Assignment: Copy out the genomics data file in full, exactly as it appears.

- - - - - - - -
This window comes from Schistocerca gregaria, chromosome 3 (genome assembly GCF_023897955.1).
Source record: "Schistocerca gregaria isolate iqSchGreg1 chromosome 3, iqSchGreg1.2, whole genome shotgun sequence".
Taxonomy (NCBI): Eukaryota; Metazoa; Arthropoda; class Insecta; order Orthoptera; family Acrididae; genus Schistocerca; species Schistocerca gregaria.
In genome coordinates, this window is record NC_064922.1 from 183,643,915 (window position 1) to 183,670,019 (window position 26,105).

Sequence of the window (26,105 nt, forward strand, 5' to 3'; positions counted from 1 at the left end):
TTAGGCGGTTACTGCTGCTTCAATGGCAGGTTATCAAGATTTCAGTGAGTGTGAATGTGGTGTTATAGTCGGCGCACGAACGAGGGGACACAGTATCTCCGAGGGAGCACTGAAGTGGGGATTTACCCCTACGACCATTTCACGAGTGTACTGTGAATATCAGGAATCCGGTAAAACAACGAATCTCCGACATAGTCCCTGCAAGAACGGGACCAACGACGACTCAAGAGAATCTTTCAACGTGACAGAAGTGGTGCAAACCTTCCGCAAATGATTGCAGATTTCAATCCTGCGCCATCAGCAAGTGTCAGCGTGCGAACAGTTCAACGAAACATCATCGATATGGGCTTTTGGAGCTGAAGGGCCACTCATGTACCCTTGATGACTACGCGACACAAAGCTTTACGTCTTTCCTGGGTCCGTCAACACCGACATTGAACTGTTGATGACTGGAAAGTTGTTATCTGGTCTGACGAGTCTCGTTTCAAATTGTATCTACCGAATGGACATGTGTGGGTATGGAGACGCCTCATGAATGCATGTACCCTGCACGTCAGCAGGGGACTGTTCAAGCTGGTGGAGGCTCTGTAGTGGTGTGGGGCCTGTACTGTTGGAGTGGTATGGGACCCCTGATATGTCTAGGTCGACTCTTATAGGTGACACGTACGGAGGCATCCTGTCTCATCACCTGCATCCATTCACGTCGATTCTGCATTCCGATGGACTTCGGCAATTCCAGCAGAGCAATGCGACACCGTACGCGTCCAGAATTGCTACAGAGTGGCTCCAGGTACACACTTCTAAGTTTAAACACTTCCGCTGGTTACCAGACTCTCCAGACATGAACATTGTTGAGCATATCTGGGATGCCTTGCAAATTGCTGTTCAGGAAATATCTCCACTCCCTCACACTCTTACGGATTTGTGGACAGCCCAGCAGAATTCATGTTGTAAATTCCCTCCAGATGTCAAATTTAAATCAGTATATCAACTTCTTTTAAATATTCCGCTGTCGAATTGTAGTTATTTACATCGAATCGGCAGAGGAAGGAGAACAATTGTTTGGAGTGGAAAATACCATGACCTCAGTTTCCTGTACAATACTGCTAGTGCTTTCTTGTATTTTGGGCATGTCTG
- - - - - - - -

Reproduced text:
This window comes from Schistocerca gregaria, chromosome 3 (genome assembly GCF_023897955.1).
Source record: "Schistocerca gregaria isolate iqSchGreg1 chromosome 3, iqSchGreg1.2, whole genome shotgun sequence".
Taxonomy (NCBI): Eukaryota; Metazoa; Arthropoda; class Insecta; order Orthoptera; family Acrididae; genus Schistocerca; species Schistocerca gregaria.
In genome coordinates, this window is record NC_064922.1 from 183,643,915 (window position 1) to 183,670,019 (window position 26,105).

Sequence of the window (26,105 nt, forward strand, 5' to 3'; positions counted from 1 at the left end):
TTAGGCGGTTACTGCTGCTTCAATGGCAGGTTATCAAGATTTCAGTGAGTGTGAATGTGGTGTTATAGTCGGCGCACGAACGAGGGGACACAGTATCTCCGAGGGAGCACTGAAGTGGGGATTTACCCCTACGACCATTTCACGAGTGTACTGTGAATATCAGGAATCCGGTAAAACAACGAATCTCCGACATAGTCCCTGCAAGAACGGGACCAACGACGACTCAAGAGAATCTTTCAACGTGACAGAAGTGGTGCAAACCTTCCGCAAATGATTGCAGATTTCAATCCTGCGCCATCAGCAAGTGTCAGCGTGCGAACAGTTCAACGAAACATCATCGATATGGGCTTTTGGAGCTGAAGGGCCACTCATGTACCCTTGATGACTACGCGACACAAAGCTTTACGTCTTTCCTGGGTCCGTCAACACCGACATTGAACTGTTGATGACTGGAAAGTTGTTATCTGGTCTGACGAGTCTCGTTTCAAATTGTATCTACCGAATGGACATGTGTGGGTATGGAGACGCCTCATGAATGCATGTACCCTGCACGTCAGCAGGGGACTGTTCAAGCTGGTGGAGGCTCTGTAGTGGTGTGGGGCCTGTACTGTTGGAGTGGTATGGGACCCCTGATATGTCTAGGTCGACTCTTATAGGTGACACGTACGGAGGCATCCTGTCTCATCACCTGCATCCATTCACGTCGATTCTGCATTCCGATGGACTTCGGCAATTCCAGCAGAGCAATGCGACACCGTACGCGTCCAGAATTGCTACAGAGTGGCTCCAGGTACACACTTCTAAGTTTAAACACTTCCGCTGGTTACCAGACTCTCCAGACATGAACATTGTTGAGCATATCTGGGATGCCTTGCAAATTGCTGTTCAGGAAATATCTCCACTCCCTCACACTCTTACGGATTTGTGGACAGCCCAGCAGAATTCATGTTGTAAATTCCCTCCAGATGTCAAATTTAAATCAGTATATCAACTTCTTTTAAATATTCCGCTGTCGAATTGTAGTTATTTACATCGAATCGGCAGAGGAAGGAGAACAATTGTTTGGAGTGGAAAATACCATGACCTCAGTTTCCTGTACAATACTGCTAGTGCTTTCTTGTATTTTGGGCATGTCTG